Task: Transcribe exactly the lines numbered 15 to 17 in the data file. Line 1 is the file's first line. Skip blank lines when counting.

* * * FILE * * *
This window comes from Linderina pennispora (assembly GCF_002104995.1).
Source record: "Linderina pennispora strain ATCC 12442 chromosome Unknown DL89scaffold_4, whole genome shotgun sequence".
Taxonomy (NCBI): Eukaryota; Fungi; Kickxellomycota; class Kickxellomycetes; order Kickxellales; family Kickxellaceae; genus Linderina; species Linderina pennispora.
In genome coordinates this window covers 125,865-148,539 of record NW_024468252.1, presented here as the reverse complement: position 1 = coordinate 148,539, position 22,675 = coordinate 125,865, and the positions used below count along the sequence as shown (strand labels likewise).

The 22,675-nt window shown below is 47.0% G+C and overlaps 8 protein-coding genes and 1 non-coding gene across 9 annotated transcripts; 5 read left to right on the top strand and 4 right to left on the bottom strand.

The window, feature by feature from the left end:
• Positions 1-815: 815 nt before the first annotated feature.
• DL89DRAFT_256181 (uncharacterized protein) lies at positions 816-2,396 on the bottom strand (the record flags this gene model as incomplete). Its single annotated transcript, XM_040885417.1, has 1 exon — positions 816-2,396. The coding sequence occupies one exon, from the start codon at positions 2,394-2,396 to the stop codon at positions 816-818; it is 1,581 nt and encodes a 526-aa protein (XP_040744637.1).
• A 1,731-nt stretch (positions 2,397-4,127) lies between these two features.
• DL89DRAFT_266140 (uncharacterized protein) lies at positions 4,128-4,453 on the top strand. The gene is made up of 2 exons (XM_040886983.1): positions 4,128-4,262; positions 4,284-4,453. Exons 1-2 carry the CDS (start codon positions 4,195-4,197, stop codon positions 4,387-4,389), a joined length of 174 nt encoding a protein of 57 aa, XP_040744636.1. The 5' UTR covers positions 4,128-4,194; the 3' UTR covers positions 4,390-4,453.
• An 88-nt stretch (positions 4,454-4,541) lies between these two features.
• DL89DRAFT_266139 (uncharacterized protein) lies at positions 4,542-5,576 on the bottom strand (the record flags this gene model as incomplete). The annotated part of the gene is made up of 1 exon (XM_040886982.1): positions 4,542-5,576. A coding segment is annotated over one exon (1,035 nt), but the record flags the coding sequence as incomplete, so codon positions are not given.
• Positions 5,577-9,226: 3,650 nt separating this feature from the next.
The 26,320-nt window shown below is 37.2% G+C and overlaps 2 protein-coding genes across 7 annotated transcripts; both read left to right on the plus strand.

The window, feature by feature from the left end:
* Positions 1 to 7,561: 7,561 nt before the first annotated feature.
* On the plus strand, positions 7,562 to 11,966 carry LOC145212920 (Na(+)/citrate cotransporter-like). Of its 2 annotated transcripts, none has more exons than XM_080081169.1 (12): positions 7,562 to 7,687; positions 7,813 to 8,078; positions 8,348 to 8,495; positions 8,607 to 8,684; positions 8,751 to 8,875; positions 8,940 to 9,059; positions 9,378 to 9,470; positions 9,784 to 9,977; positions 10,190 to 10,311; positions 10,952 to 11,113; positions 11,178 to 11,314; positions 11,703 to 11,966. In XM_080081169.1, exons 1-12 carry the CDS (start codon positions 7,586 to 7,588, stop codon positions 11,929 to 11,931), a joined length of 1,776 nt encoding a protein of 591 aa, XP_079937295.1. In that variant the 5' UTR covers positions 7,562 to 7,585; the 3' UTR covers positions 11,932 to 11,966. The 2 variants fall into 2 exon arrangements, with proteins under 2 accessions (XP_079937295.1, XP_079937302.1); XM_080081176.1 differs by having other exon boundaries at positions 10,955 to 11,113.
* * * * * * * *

The window, feature by feature from the left end:
* Positions 1 to 7,561: 7,561 nt before the first annotated feature.
* On the plus strand, positions 7,562 to 11,966 carry LOC145212920 (Na(+)/citrate cotransporter-like). Of its 2 annotated transcripts, none has more exons than XM_080081169.1 (12): positions 7,562 to 7,687; positions 7,813 to 8,078; positions 8,348 to 8,495; positions 8,607 to 8,684; positions 8,751 to 8,875; positions 8,940 to 9,059; positions 9,378 to 9,470; positions 9,784 to 9,977; positions 10,190 to 10,311; positions 10,952 to 11,113; positions 11,178 to 11,314; positions 11,703 to 11,966. In XM_080081169.1, exons 1-12 carry the CDS (start codon positions 7,586 to 7,588, stop codon positions 11,929 to 11,931), a joined length of 1,776 nt encoding a protein of 591 aa, XP_079937295.1. In that variant the 5' UTR covers positions 7,562 to 7,585; the 3' UTR covers positions 11,932 to 11,966. The 2 variants fall into 2 exon arrangements, with proteins under 2 accessions (XP_079937295.1, XP_079937302.1); XM_080081176.1 differs by having other exon boundaries at positions 10,955 to 11,113.